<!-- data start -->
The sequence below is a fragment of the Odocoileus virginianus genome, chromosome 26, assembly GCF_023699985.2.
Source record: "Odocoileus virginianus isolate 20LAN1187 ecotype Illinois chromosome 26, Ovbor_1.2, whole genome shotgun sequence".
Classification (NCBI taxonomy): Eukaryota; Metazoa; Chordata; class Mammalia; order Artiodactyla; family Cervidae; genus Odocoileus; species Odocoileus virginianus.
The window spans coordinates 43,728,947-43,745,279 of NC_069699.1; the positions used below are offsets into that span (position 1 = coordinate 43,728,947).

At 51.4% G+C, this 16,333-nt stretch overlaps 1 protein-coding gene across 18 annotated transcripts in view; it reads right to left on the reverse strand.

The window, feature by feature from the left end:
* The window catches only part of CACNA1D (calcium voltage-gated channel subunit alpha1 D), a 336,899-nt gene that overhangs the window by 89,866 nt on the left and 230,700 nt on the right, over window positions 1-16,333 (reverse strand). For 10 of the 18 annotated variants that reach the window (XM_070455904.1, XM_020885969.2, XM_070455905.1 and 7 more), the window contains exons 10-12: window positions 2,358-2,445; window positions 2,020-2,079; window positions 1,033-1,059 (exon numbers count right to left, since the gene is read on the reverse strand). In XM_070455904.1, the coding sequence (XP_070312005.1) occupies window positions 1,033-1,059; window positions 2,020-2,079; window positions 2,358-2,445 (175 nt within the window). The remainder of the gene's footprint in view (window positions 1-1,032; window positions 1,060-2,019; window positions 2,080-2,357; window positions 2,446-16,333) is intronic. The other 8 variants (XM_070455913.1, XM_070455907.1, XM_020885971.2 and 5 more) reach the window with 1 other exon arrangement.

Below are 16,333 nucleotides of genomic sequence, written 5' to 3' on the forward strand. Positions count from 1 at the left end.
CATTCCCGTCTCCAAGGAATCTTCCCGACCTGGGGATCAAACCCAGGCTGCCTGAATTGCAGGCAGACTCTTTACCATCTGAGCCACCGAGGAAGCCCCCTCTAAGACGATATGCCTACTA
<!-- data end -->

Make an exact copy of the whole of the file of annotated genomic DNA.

The sequence below is a fragment of the Odocoileus virginianus genome, chromosome 26, assembly GCF_023699985.2.
Source record: "Odocoileus virginianus isolate 20LAN1187 ecotype Illinois chromosome 26, Ovbor_1.2, whole genome shotgun sequence".
Classification (NCBI taxonomy): Eukaryota; Metazoa; Chordata; class Mammalia; order Artiodactyla; family Cervidae; genus Odocoileus; species Odocoileus virginianus.
The window spans coordinates 43,728,947-43,745,279 of NC_069699.1; the positions used below are offsets into that span (position 1 = coordinate 43,728,947).

At 51.4% G+C, this 16,333-nt stretch overlaps 1 protein-coding gene across 18 annotated transcripts in view; it reads right to left on the reverse strand.

The window, feature by feature from the left end:
* The window catches only part of CACNA1D (calcium voltage-gated channel subunit alpha1 D), a 336,899-nt gene that overhangs the window by 89,866 nt on the left and 230,700 nt on the right, over window positions 1-16,333 (reverse strand). For 10 of the 18 annotated variants that reach the window (XM_070455904.1, XM_020885969.2, XM_070455905.1 and 7 more), the window contains exons 10-12: window positions 2,358-2,445; window positions 2,020-2,079; window positions 1,033-1,059 (exon numbers count right to left, since the gene is read on the reverse strand). In XM_070455904.1, the coding sequence (XP_070312005.1) occupies window positions 1,033-1,059; window positions 2,020-2,079; window positions 2,358-2,445 (175 nt within the window). The remainder of the gene's footprint in view (window positions 1-1,032; window positions 1,060-2,019; window positions 2,080-2,357; window positions 2,446-16,333) is intronic. The other 8 variants (XM_070455913.1, XM_070455907.1, XM_020885971.2 and 5 more) reach the window with 1 other exon arrangement.

Below are 16,333 nucleotides of genomic sequence, written 5' to 3' on the forward strand. Positions count from 1 at the left end.
CATTCCCGTCTCCAAGGAATCTTCCCGACCTGGGGATCAAACCCAGGCTGCCTGAATTGCAGGCAGACTCTTTACCATCTGAGCCACCGAGGAAGCCCCCTCTAAGACGATATGCCTACTA